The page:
On the B2C side, it's much more of an impulsive type of decision. If someone looks at a pair of jeans, and you've seen similar customers, go ahead and try to get that person to convert as quickly as possible.
How did you conduct your research for your book and which section was the most difficult to write?
RG: Our research is based on a lot of first-party research; we did about 100 interviews. Some of the people we interviewed were Bizo clients and others were luminaries like Geoffrey Moore [author of Crossing the Chasm] and Lifelock CEO Todd Davis who has done a lot of interesting things in the security and privacy world for consumers. It's a broad swath of people.
The hardest section to write was about all the different systems that are available to marketers today. We were trying to write a story about Big Data that is interesting and light and that's really hard to accomplish when you're writing about marketing systems. Our goal was to create concepts that marketers can take away regardless of the technology. We felt it was important to understand the state of the technology to get a full picture of how people can create effective changes for their companies.
How are you applying the advice in your book to your work at LinkedIn?
RG: Ultimately a big part of the book is this notion of persona marketing. How do you take a rich understanding of your customer and use that to more effectively put relevant messages in front of them to drive success? And that's a big part of my focus at LinkedIn; helping marketers be more effective at getting in front of the right business people at the right time, understanding who they are and what they're trying to accomplish.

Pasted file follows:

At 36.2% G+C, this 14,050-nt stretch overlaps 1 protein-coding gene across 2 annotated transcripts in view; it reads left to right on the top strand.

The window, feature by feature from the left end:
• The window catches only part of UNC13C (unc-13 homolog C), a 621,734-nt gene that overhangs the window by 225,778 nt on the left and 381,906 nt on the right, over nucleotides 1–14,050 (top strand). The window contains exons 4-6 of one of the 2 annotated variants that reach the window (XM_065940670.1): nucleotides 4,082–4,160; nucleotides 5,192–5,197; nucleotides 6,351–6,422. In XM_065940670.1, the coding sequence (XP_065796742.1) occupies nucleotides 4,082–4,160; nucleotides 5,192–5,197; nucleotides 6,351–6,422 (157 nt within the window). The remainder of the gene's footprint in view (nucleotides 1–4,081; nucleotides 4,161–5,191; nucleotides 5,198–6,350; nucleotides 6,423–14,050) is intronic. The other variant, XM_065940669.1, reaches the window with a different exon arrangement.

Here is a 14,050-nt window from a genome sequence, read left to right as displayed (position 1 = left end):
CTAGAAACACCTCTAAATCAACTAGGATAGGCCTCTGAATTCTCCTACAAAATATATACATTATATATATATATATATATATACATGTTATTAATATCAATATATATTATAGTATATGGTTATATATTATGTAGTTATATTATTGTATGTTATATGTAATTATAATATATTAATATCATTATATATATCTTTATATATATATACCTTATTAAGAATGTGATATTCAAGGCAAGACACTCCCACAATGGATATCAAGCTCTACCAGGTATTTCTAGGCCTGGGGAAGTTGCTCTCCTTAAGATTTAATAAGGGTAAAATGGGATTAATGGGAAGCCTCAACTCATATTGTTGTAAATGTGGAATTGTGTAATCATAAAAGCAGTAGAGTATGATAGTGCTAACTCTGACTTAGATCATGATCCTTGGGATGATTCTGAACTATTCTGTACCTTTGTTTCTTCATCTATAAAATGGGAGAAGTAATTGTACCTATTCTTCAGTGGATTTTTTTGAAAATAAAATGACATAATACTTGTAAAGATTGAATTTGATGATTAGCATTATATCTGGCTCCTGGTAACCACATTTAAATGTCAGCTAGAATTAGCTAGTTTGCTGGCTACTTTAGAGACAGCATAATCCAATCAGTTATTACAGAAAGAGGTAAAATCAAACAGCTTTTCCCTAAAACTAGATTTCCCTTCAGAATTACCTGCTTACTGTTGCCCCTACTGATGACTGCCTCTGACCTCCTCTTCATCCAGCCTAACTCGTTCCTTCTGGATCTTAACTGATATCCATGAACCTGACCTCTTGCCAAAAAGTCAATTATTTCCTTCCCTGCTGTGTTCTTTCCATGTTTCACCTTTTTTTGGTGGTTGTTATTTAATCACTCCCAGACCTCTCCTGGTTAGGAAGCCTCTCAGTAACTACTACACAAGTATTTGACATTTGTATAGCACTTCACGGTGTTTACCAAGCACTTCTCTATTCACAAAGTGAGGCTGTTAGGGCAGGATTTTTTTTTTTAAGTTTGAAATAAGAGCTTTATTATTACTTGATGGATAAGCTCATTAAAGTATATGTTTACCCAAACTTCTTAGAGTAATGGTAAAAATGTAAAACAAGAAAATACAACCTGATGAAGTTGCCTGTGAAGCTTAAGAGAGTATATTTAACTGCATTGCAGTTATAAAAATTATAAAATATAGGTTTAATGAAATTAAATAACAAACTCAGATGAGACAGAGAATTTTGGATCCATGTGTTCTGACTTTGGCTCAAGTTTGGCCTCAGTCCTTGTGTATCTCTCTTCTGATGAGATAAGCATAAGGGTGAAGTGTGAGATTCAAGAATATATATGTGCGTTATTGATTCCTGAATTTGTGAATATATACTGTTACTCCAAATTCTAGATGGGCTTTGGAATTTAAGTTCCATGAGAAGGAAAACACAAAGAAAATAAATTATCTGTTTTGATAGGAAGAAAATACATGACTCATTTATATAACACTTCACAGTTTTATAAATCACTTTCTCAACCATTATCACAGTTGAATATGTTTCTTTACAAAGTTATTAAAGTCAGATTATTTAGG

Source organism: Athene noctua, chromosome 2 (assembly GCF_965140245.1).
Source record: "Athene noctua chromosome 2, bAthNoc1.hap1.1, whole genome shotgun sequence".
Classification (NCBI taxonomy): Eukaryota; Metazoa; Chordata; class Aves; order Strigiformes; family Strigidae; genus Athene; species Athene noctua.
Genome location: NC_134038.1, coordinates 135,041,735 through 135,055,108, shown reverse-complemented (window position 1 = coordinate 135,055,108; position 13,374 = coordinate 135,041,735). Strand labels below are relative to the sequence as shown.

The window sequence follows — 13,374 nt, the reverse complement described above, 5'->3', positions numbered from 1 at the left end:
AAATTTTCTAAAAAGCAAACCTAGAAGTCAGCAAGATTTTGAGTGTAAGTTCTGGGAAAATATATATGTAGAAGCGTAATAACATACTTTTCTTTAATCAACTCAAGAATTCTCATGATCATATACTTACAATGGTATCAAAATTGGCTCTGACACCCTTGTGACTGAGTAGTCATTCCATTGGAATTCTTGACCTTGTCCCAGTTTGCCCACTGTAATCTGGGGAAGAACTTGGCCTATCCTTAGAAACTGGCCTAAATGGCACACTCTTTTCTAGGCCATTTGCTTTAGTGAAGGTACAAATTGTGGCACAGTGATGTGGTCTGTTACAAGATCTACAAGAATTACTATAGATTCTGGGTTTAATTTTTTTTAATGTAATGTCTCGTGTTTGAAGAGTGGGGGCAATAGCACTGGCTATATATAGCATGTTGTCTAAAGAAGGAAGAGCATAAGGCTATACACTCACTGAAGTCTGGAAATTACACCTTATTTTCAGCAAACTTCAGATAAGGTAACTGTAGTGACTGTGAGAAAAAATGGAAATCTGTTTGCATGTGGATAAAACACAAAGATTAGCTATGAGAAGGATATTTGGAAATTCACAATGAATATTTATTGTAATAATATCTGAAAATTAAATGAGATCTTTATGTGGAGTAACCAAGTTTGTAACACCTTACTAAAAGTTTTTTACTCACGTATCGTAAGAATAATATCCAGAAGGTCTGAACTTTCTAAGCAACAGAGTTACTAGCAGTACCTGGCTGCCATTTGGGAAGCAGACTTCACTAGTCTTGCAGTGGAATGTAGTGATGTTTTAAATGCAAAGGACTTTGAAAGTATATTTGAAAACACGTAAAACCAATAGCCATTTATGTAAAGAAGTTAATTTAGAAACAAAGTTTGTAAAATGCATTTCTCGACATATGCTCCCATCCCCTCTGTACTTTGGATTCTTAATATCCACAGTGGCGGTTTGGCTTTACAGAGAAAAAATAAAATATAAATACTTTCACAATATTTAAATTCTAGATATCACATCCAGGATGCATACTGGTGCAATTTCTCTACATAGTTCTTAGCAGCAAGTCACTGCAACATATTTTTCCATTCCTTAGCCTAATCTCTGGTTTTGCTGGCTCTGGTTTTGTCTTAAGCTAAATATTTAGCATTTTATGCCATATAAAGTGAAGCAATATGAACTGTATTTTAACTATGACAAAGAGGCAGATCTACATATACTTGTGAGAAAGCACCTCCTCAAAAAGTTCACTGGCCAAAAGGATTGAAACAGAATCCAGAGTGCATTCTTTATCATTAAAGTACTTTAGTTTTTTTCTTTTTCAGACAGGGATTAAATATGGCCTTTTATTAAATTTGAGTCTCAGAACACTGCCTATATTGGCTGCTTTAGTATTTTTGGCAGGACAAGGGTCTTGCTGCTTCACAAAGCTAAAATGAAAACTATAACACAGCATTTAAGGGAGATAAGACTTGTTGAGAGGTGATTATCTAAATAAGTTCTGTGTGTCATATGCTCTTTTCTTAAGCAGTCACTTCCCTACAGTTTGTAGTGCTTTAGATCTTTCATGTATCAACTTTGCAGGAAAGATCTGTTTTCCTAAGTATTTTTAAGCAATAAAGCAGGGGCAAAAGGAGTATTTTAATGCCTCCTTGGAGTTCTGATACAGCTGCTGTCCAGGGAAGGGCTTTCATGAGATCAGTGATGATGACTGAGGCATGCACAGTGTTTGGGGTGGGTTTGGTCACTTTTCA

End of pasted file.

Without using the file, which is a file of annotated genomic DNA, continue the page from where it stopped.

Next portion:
Consumer privacy and data protection are huge issues. What advice do you give readers on avoiding privacy blunders?
RG: It was critical for us to lay the issues out in an unbiased way and try to help marketers understand the importance of privacy by design and how important it is that you treat that with the utmost respect. So much of what is being written today about data privacy is biased--you're either a privacy nut who is trying to shut down all use of data or you're trying to make a living off data and arguing that consumer data should be wide open.
We tried to take a neutral approach and talk about both sides and what needs to happen, which is privacy by design, control, and transparency. The user should always have control over how the data is used, transparency into how the data is being used, and we also talk about best practices. One example is LinkedIn has a trust council. It's a group that meets on a monthly basis and talks about issues in the company that involve user data and things like security and trust. I sit on that council at LinkedIn, and I think it's a great best practice for companies to adopt.
Do you have a second book in the works?
RG: It's really hard to write a book and very time-consuming so not right now, no. My wife probably wouldn't allow it.